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La Liga director Javier Gomez hails the influx of Saudi Arabian players

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Javier Gomez has made invaluable contributions to the development of Spanish football and his recent connection with La Liga players from Saudi Arabia endears him to the hearts of many.

Gomez, who holds position as La Liga’s corporate director, said at a press briefing that he expects to have more Saudis playing in the Spanish league.

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Explaining his ambition to establish a far-reaching and accommodating football management structure, Gomez said his adopted strategies will “most likely” get a “blockade” on his exit from the board. He also spoke about two key factors affecting the ongoing expansion plans outlined by Javier Tebas.

In Gomez’s opinion, La Liga needs to expand and compete favorably with the world’s top leagues such as the German Bundesliga and the English Premier League, which he considers as “key global rivals.”

“We’ve been overshadowed by the Bundesliga in terms of income and now, our efforts have brought us closer to the EPL,” he said.

“Five years before now, the Premier League doubled that of La Liga — 5.100 million euros against 3.7 million…The difference today is less than 1.500 million euro so we’re on the right track.”

Gomez admitted the dynamics of La Liga’s business is very important as it is in global football, adding that winning five games back-to-back boosts confidence and enables new initiatives.

“We’re constantly growing in this business and sport,” he said, “and our brand is growing in value. This is something we need to sustain productivity because we are already reaping the dividends.”

Mr. Gomez reiterated his plans to bring in more players from Saudi Arabia, highlighting that he is not bothered that none of the new signings have debuted for their respective first and second-division clubs.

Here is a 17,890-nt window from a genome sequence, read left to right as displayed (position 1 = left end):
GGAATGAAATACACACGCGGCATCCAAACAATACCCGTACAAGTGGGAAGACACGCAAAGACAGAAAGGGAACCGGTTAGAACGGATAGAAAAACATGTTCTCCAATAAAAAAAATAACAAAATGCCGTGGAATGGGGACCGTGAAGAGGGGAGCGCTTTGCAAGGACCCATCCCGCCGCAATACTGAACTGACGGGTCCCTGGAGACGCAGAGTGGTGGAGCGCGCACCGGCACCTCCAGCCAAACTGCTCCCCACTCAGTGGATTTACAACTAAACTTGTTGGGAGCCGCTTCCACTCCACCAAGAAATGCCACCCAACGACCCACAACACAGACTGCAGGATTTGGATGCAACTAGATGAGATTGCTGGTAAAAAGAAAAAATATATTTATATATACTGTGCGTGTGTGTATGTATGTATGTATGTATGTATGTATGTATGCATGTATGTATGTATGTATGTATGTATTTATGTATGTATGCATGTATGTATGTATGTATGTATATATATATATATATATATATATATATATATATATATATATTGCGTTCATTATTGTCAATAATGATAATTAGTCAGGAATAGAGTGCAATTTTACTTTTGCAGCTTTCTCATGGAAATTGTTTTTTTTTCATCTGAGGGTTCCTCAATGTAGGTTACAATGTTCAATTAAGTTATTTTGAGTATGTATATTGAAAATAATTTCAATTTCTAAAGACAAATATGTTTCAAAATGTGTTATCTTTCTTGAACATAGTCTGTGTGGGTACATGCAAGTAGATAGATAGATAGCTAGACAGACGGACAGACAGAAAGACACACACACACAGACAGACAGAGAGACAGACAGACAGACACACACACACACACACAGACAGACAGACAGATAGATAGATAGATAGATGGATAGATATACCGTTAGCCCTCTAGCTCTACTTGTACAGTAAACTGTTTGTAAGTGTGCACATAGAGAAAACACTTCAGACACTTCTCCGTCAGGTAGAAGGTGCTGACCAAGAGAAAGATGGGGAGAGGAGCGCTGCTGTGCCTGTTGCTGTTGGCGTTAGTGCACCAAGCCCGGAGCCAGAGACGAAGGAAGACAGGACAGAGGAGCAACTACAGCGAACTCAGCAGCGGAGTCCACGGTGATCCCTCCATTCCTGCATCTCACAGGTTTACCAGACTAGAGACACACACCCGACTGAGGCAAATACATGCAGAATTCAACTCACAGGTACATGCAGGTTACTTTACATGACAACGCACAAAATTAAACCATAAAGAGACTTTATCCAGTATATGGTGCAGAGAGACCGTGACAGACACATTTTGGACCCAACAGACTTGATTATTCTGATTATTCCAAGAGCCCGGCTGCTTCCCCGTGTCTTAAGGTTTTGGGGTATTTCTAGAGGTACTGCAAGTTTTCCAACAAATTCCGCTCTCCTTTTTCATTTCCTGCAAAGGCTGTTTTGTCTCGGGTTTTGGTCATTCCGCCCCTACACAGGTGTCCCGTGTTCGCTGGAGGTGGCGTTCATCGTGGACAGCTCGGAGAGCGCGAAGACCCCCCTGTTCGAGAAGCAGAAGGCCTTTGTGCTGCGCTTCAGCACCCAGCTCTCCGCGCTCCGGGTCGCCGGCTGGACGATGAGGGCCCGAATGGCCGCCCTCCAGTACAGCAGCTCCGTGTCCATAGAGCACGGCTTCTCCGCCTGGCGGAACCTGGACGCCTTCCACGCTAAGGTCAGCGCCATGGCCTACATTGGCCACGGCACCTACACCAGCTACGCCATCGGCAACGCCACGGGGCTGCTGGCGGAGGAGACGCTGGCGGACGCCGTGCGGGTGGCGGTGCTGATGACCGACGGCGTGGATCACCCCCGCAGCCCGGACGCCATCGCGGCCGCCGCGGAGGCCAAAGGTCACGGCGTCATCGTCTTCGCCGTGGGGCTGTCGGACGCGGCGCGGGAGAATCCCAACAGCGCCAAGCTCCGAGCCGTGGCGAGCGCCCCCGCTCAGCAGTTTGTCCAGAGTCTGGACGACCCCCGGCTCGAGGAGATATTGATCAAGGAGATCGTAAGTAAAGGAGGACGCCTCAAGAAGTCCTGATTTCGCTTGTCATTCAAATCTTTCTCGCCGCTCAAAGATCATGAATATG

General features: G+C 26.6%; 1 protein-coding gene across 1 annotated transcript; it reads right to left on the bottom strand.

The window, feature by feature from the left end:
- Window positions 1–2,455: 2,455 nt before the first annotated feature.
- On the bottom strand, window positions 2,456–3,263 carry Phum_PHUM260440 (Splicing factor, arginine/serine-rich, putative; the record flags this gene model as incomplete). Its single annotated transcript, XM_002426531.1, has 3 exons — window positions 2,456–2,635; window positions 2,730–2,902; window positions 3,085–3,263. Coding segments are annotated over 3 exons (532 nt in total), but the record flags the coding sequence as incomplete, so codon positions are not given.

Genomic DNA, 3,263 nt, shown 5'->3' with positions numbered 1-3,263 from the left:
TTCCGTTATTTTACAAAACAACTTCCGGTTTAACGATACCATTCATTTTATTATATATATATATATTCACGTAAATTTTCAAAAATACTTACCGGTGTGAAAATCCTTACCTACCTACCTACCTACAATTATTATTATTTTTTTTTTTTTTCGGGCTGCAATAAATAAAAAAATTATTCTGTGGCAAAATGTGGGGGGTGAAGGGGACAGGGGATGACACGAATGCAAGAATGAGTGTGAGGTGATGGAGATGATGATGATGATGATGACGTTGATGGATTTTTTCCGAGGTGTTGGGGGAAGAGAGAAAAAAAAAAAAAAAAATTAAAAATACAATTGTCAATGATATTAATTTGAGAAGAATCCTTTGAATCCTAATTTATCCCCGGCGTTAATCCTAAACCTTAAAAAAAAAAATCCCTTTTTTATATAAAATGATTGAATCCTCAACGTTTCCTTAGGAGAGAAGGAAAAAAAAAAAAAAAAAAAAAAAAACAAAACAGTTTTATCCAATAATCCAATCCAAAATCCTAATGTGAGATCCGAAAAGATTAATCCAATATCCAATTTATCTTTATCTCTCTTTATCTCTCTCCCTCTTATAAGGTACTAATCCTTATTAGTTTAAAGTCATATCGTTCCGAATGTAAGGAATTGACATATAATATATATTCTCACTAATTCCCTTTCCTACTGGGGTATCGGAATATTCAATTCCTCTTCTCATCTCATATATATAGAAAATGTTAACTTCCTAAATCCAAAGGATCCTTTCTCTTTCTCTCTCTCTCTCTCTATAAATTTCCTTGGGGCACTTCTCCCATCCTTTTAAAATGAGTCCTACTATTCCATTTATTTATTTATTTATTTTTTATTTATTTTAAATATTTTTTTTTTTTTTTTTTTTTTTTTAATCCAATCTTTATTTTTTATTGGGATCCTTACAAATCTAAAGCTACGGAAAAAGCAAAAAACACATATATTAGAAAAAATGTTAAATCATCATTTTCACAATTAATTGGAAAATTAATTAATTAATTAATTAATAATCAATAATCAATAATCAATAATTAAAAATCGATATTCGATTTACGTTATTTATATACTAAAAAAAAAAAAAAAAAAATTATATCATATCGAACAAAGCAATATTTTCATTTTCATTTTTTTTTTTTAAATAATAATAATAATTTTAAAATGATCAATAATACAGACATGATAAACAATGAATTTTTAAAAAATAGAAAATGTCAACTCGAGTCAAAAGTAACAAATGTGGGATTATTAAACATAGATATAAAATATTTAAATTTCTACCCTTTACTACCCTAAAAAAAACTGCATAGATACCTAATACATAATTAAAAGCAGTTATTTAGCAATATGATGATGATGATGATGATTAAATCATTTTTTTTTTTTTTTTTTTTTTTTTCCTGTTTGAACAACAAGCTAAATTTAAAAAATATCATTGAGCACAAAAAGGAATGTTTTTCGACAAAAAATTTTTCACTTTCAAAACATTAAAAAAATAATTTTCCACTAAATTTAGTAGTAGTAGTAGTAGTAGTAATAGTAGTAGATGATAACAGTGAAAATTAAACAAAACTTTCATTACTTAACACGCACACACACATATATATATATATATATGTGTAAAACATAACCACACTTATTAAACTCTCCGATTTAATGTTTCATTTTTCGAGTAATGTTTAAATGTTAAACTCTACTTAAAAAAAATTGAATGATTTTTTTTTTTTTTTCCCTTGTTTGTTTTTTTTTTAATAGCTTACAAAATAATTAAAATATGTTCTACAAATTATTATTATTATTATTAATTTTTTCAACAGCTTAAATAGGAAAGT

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Over ten Saudi Arabian players joined La Liga in the last transfer window.

The football administrator’s major concern was the new sponsorship deals generated by La Liga through associations with multinational corporations and particularly, the Saudi Arabian government.

“We’re looking for long-term benefits and new sponsors have emerged which is good for the short-term,” he said. “Our Saudi Arabian initiative has given us greater international profile but, at the same time, it’s not easy to play in La Liga.”

He also made reference to David Villa, who played for Spain, Barcelona and now Al-Saad in Qatar.

“I remember how David Villa struggled when he joined when he arrived at Valencia,” Gomez continued. “Of course we’d like to have seen the Saudi’s in action here…However, some projects are done for various motives and this has been positive for our visibility.”

Gomez sounded out a warning on the viability of his current business model, saying he’s not sure if it’s a strategy that La Liga managers would like to entertain in the future.

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